However, as the season progresses, we begin to see cracks in the foundation. Claire is a blind spot and a potential destabilizing force. And as their relationship deteriorates, it becomes clear that Claire may be the show’s true antagonist the show. This new adversarial dynamic promises some interesting storytelling opportunities heading into season four given the Willimon and company employ a modicum of restraint.
Unfortunately, restraint and subtly are not things this show has ever done well. Look no further than the heavy-handed religious symbolism running throughout this season. These clumsy attempts at subtext are so laughably blatant we might as well call it supertext.
The season opens with Frank literally pissing on his father’s grave. Later, we see him spit on a statue of Jesus, which immediately comes crashing down landing with a heavy thud only surpassed by the weight of the metaphor it fell in service of. In one of the show’s more beautiful but no less unsubtle attempts at symbolism, one episode intercuts scenes of the Underwood’s marriage vow renewal with the construction and destruction of a mandala because impermanence. We even get a hurricane named Faith, which is talked about at length, but in the end never arrives. Thud.
I’ve yet to mention any of the show’s secondary characters. That’s because they are all boring. The only one of note is Doug Stamper (Michael Kelly), the former Underwood chief of staff who was left for dead at the end of season two. But even Doug, who heretofore has been an interesting character, is relegated to a largely superfluous B-story that fails to deliver.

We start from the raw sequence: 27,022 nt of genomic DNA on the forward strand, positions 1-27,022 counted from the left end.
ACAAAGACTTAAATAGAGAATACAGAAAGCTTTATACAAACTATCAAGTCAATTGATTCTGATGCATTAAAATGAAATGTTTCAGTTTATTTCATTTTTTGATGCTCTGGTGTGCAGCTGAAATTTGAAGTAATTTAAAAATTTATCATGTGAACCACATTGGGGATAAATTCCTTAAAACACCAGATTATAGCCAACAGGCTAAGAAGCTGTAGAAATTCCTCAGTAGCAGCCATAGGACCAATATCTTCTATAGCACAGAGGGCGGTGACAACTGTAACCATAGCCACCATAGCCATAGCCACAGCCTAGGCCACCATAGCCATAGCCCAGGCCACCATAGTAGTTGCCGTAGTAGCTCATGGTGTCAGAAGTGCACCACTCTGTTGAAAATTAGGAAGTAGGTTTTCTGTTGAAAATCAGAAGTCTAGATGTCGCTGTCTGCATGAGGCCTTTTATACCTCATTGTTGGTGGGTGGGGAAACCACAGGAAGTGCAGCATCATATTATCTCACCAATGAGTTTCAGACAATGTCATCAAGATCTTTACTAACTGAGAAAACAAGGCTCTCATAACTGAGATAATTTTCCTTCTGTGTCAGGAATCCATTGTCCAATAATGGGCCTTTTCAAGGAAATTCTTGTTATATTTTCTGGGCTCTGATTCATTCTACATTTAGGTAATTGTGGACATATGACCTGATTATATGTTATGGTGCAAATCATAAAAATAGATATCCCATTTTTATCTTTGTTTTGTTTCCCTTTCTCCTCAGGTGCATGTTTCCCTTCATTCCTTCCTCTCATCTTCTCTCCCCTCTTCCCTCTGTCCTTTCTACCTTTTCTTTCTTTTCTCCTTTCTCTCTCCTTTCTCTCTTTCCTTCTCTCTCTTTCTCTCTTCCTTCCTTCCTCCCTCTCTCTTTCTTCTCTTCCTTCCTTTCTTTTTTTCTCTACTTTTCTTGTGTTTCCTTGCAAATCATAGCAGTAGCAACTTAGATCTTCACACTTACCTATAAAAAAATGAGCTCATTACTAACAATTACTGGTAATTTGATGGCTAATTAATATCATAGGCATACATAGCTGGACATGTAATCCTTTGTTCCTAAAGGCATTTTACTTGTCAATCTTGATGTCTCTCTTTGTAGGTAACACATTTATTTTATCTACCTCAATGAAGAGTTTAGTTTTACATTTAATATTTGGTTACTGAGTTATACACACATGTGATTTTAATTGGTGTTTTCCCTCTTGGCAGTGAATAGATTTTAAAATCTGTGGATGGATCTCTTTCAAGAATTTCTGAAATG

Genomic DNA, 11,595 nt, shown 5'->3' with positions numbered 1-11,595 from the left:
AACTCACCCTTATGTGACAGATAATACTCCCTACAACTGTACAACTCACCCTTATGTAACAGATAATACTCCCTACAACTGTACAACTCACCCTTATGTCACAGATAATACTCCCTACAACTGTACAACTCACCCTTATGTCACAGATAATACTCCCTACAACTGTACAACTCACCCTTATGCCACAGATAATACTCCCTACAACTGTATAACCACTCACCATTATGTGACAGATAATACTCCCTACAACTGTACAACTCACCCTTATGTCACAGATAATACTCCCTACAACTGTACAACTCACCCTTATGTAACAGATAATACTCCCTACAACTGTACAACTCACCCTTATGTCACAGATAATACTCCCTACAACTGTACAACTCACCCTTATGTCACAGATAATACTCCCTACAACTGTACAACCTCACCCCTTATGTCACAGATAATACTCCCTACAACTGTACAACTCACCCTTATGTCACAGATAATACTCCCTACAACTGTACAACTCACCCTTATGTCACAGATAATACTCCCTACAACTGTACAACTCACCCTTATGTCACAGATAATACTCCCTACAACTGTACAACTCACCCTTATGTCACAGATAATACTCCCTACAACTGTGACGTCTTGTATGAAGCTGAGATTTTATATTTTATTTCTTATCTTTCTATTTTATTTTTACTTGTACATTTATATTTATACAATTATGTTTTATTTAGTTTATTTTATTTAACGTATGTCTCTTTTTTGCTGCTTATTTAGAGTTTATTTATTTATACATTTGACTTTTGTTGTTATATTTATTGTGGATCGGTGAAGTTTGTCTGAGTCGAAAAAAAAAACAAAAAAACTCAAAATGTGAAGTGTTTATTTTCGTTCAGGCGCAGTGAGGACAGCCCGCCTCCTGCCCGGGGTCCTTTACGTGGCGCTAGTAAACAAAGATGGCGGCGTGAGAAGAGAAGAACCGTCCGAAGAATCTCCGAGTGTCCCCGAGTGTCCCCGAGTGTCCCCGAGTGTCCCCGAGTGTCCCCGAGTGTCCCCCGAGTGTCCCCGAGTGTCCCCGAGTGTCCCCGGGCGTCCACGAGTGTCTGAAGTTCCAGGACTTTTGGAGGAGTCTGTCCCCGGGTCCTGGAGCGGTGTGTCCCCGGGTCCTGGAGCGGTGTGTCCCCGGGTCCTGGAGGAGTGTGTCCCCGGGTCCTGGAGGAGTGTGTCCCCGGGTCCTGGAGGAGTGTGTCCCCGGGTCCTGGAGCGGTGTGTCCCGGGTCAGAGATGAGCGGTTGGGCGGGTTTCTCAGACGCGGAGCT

Much of Doug’s arc this season follows his rehabilitation, relapse into alcoholism, and obsession with Rachel (Rachel Brosnahan). Rachel, as you may recall, was the prostitute who discovered that Frank and Doug were responsible for Rep. Peter Russo’s death back in season one. Since then she has been a loose end that Doug became too personally invested in to cut for good.
By the middle of the season, it looks like Doug is making progress. He’s reconnected with his brother, sobered up, and seemingly moved on from both Rachel and Frank. He’s even working for a competing candidate in the primaries. If the story had stayed on this trajectory, it might have worked, but late in the game we learn that it’s been all a play to get back inside Frank’s inner circle.